[KDE/Mac] Thoughts on standard directories in Qt5 - QStandardPaths
iandw.au at gmail.com
Mon Dec 1 06:01:42 UTC 2014
I have been reading around the topic of standard directories and I may be
able to help you at long last… :-) SDs are certainly a balancing act… :-)
First of all, the ancestor of QStandardPaths  is KStandardDirs . The
Detailed Description section(scroll down that page) is quite good and may
give you some useful background on how KDE apps find their files and
plugins. As an example, consider the following log, from dear old
System games: /opt/local/share/apps/kgoldrunner/system/
User data: /Users/ianw/Library/Preferences/KDE/share/apps/kgoldrunner/user/
As well as code, KGoldrunner comes with many data files of different types.
The first line shows where the basic games and levels come from. A great
feature of KGoldrunner, since its ancestor Loderunner (™) on Apple II and
Commodore 64, is that the game has a Game Editor and users can compose
their own games and levels. The second line shows where the users' games
and levels go. The user can select and play levels from either area. The use
of the "system" and "user" subdirs is peculiar to KGoldrunner. Most KDE apps
would use /<some_prefix>/<appname> and ~/<some_other_prefix>/<appname>
for their data files, the idea being that if there are files of the same name in each
area, the one in ~ ($HOME) overrides the one in /<some_prefix>/<appname>.
This makes it easy for a user to create personalised or test versions of files.
KGoldrunner also has files for sounds, graphics themes, menu configuration,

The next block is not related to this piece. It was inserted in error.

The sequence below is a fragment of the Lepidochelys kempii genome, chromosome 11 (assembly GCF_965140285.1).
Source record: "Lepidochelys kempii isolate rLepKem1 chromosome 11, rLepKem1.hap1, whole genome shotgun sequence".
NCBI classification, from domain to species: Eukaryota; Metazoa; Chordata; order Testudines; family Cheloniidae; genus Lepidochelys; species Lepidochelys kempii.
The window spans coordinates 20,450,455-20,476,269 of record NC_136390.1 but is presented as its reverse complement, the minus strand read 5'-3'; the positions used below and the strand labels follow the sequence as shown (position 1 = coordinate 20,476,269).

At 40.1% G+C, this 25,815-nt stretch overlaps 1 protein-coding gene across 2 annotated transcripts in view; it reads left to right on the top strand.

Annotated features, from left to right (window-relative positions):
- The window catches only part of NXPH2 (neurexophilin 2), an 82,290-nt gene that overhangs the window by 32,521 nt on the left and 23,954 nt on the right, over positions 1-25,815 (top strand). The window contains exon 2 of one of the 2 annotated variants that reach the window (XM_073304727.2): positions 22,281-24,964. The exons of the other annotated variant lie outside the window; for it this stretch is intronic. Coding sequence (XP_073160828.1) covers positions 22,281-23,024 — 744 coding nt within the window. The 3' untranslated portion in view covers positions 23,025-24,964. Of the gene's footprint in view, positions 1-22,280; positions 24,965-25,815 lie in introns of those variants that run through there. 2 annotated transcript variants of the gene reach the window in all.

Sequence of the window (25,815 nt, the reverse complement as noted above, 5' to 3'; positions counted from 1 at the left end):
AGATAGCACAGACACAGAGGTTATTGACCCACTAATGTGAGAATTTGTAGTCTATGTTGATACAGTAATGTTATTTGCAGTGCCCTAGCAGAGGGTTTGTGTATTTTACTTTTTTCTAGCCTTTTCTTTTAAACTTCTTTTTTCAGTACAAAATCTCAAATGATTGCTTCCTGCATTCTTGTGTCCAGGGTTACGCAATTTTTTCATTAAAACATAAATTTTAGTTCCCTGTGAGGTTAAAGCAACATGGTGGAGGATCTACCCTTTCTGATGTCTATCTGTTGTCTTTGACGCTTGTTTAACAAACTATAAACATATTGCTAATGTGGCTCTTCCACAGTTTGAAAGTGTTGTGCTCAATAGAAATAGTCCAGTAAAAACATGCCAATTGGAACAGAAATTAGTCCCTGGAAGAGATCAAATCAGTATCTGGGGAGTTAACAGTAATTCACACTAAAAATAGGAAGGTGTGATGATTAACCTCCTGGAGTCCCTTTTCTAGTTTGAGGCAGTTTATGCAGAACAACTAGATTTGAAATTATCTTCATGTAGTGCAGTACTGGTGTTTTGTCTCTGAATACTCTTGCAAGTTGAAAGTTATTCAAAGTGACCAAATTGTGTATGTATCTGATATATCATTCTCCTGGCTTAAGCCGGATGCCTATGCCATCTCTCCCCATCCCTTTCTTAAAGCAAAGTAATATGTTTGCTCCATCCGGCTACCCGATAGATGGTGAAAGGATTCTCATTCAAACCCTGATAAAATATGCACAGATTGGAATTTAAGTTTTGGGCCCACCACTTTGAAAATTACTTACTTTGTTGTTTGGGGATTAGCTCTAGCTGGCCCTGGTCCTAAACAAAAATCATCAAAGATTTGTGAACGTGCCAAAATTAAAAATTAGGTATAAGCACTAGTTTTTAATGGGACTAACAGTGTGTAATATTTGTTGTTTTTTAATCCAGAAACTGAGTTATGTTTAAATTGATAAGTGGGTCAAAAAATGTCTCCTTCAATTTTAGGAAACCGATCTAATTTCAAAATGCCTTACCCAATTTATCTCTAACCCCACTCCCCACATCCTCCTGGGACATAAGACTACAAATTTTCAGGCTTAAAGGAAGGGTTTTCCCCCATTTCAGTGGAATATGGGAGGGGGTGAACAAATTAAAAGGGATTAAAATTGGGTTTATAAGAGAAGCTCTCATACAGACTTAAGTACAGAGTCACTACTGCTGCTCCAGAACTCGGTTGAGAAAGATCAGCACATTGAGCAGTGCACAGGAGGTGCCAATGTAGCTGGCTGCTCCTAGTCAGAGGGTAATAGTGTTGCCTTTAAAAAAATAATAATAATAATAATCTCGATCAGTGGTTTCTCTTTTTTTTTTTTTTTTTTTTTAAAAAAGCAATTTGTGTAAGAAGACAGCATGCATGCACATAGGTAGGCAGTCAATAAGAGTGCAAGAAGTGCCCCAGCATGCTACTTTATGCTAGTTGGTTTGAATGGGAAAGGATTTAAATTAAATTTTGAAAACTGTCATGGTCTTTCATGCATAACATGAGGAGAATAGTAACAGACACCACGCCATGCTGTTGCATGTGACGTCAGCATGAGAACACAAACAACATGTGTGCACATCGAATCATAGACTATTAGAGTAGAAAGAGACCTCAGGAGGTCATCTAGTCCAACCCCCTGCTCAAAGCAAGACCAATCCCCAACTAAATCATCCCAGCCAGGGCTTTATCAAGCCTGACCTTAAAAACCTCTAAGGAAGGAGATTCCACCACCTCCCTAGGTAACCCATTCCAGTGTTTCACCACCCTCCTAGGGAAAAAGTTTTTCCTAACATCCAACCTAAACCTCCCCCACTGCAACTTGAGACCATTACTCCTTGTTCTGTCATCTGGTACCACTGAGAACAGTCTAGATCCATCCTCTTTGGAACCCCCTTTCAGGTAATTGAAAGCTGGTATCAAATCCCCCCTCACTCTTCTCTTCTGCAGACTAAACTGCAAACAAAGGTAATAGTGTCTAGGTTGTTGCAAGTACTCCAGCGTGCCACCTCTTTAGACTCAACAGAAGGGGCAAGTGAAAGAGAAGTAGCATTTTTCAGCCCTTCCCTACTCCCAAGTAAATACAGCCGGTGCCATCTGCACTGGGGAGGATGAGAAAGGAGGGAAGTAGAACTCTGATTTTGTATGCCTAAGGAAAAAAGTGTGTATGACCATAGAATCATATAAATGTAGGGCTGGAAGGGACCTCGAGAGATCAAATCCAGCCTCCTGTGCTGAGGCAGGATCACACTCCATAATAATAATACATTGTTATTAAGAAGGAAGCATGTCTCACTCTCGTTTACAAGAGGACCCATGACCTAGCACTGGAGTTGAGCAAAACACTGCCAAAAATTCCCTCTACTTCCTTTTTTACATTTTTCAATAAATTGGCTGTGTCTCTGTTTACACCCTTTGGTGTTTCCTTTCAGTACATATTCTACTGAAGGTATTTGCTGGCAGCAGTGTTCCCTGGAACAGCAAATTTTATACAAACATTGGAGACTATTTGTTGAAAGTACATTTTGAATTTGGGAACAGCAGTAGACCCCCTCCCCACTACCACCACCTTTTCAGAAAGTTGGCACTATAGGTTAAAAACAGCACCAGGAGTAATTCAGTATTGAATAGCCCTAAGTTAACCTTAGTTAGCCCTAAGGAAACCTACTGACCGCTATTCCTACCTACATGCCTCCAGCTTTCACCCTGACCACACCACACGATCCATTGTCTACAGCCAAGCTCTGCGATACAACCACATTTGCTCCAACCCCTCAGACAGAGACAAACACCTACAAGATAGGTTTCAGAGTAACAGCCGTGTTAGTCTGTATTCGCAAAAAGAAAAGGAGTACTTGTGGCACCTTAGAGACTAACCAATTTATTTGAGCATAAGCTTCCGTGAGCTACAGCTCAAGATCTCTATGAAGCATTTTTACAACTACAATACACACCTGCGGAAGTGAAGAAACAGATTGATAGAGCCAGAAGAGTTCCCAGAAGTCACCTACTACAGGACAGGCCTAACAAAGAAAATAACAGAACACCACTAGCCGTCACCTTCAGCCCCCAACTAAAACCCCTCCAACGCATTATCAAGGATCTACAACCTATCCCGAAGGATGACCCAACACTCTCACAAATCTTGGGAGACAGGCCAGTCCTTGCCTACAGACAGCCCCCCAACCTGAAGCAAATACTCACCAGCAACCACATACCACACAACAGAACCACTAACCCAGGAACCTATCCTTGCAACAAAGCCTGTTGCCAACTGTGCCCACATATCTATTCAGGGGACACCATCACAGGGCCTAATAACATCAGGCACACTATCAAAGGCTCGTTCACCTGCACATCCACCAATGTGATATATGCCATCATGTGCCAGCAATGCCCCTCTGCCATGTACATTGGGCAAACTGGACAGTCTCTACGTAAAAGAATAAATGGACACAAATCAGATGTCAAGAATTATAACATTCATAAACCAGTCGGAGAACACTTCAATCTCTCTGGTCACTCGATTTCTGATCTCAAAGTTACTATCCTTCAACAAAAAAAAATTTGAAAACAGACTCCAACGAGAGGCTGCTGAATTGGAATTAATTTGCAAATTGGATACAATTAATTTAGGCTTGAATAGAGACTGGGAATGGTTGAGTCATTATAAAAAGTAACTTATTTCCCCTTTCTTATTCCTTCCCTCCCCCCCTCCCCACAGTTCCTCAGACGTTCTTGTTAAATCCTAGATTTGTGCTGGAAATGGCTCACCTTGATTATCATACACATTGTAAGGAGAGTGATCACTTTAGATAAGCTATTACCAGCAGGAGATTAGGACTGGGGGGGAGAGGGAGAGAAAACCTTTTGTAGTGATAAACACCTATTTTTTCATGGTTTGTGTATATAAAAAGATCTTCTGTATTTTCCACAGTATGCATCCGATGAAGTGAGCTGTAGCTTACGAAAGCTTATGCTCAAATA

keystroke settings and application prefs. Other games, such as Palapeli, have
files to describe plugins and KSudoku has XML files to describe puzzle layouts.
In general, menu config, keystroke settings and application prefs can be overidden
by files in the user area (e.g. the famous case of <appname>ui.rc files).
In KDE 4, all these files must be installed in known locations and found by
KStandardDirs when the application runs. For any given *type* of file, there is
a list of such locations covering installed (read-only) locations and zero or one
user location (usually writable), which can override the installed locations.
The simplest (static) methods to use in KStandardDirs are KStandardDirs::locate()
and KStandardDirs::locateLocal() . These correspond roughly to Qt5's methods
QStandardPaths::locate() and QStandardPaths::writableLocation(), see .
KF5 is using QStandardPaths (QSP). KStandardDirs has many more options and
bells and whistles than QSP, so much so that there is a special page on KStandardDirs
in the KF5 Porting Notes . This is worth a read, to get an idea of how KDE apps in
KF5 are likely to be using QSP. A key point is that KStandardDirs and QSP file types
do not always coincide and the KDE application programmer (in KF5) must do something
special about types like "emoticons", "html" and "sound". OTOH QSP has location-types
for music, movies and pictures, which are not found in KStandardDirs. One might say
that QSP is more user-oriented whereas KStandardDirs is more developer-oriented.
QStandardPaths (QSP) on Apple OS X
QStringList QStandardPaths::standardLocations(StandardLocation type) is a key method
of QSP. It returns a list of all directories where files of a particular type may be found. The
first directory in the list is provided by calling QStandardPaths::writableLocation(), i.e. it can
be a directory in the user's home area whose files can override default files in installed areas.
This is mimicing the behaviour of KStandardDirs in KDE 5. To see what file-types are defined
in QSP and where those directories might be, on different platforms, see .
The list of locations for Apple OS X files in KF5 or Qt5 applications is provided by source
code qt5/qtbase/src/corelib/io/qstandardpaths_mac.cpp. This file contains the implementation
of the key methods QStandardPaths::standardLocations() and QStandardPaths::writableLocation()
on which other methods depend (e.g. QStandardPaths::locate()). Marko has been patching
this file. See .
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